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Congress undermines public trust by overriding mammography guidelines, authors say

House Minority Leader Nancy Pelosi speaking at a news conference
REUTERS/Yuri Gripas
House Minority Leader Nancy Pelosi speaking at a news conference following the House vote on the Omnibus bill on Dec. 18.

Last December, Congress slipped into its $1.15 trillion spending bill a measure that “undermines women’s rights to make informed decisions based on the best scientific evidence,” according to a commentary published recently in the Journal of the American Medical Association (JAMA).

That measure requires health insurers to follow the U.S. Preventative Services Task Force’s (USPSTF) breast cancer screening guidelines from 2002 rather than the task force’s two more recent ones, including its latest, which was issued just a few weeks ago.

The 2002 USPSTF guidelines recommended that average-risk women undergo mammography screening every one to two years beginning at age 40. After an exhaustive examination of the most recent scientific evidence, the task force updated their guidelines in 2009 and again this year to recommend that biannual screenings start later, at age 50.

“Essentially, Congress is requiring health insurers to ignore modern scientific assessments and instead use 14-year-old guidance,” write Dr. Kenneth Lin, a family medicine physician at Georgetown University, and Lawrence Gostin, a law professor at the same institution, in the JAMA commentary.

That action has important ramifications that go beyond the issue of breast cancer screening, they add, for it also weakens the public’s trust in the value of evidence-based science.

Political backlash

Some background: One of the requirements of the Affordable Care Act (ACA), which was passed by Congress late in 2009 and was signed into law by President Barack Obama in 2010, is that private insurance plans must provide “first-dollar” coverage (no co-payments, coinsurance or deductibles) for any preventive service that receives an “A” or “B” grade from the USPSTF. (Those grades mean there’s a “high certainty” that the service’s net benefit for patients is “moderate” or “substantial.”)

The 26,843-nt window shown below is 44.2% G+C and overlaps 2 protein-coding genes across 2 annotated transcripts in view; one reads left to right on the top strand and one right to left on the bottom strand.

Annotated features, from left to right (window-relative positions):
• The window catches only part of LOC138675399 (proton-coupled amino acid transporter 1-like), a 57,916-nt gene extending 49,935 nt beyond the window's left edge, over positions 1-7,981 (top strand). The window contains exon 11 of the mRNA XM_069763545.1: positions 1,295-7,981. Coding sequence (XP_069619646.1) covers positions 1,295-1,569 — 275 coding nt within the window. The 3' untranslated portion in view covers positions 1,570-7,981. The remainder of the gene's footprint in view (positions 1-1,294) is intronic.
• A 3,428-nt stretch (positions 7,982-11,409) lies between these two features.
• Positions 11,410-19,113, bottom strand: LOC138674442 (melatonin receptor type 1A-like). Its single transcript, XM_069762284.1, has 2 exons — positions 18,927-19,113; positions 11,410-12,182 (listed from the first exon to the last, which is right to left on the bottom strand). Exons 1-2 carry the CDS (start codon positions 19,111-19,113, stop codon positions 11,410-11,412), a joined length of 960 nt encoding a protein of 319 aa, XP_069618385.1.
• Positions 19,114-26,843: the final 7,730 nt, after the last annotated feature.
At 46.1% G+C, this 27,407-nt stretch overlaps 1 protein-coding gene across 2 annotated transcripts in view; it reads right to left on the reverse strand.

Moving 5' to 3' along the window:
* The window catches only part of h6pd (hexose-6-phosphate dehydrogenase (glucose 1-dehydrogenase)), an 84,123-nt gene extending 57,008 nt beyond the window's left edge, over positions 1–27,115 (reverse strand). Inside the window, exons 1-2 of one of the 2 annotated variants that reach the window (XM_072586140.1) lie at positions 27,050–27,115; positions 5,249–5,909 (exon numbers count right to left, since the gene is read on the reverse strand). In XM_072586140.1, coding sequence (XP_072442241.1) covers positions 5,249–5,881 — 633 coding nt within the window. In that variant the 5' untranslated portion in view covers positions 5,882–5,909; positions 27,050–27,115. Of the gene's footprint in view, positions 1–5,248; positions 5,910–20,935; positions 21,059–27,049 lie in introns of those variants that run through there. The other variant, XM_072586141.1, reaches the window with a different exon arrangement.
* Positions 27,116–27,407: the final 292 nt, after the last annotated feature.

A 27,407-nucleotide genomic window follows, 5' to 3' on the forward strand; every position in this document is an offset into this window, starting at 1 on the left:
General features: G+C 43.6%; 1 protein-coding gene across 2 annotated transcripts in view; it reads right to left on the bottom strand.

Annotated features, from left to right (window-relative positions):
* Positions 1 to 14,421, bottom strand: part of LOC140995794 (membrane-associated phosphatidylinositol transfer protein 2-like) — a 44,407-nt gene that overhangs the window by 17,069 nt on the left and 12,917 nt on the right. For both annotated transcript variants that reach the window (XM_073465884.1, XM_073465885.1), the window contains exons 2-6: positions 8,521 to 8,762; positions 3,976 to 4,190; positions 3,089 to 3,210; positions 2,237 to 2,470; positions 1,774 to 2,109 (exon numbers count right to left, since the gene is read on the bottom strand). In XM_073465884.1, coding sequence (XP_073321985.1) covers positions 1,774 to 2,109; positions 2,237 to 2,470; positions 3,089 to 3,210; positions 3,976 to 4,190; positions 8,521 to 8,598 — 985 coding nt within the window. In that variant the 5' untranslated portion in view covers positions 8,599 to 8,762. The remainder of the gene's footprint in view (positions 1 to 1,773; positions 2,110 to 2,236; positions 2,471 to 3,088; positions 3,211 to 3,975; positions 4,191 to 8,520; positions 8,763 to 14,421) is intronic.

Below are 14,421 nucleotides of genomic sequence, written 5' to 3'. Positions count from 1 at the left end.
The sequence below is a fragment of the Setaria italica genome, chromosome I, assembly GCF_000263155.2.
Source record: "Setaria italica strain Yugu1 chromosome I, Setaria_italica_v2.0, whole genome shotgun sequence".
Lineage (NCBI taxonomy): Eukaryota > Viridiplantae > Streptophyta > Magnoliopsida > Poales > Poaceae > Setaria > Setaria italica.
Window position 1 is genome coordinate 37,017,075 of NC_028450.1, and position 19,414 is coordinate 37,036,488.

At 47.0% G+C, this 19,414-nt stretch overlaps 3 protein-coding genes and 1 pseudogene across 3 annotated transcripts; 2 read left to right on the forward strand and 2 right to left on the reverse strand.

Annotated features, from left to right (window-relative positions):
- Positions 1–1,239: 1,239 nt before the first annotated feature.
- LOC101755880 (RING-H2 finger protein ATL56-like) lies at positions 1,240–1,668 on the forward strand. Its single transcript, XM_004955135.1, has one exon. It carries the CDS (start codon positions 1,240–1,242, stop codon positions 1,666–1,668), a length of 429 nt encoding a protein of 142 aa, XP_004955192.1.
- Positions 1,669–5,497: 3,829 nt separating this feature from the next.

Created in 1984, the USPSTF is an independent panel of experts with backgrounds in prevention and evidence-based medicine. They volunteer to assess the best evidence on various preventive services, and then make clinical recommendations regarding those services. Those recommendations are published in peer-reviewed journals (and on the USPSTF’s website), and are periodically updated.

In 2009, the USPSTF gave only a C grade to mammography screening for women aged 40 to 49 who are at average risk of developing breast cancer. This recommendation caused an instant and sometimes vicious backlash from medical groups, such as the American College of Radiology and the Medical Imaging and Technology Alliance, as well as from a few women’s health organizations.

The USPSTF’s updated guidelines were widely (and angrily) misinterpreted, however. Many people believed the task force was saying that women under the age of 50 should be denied access to mammography screening.

“A C grade is commonly misunderstood,” explain Lin and Gostlin. “It does not advise against screening, but rather it indicates moderate certainty that there is small population-level benefit. Clinicians should discuss C-rated services with patients using an individualized assessment of the patients’ risk factors and preference.”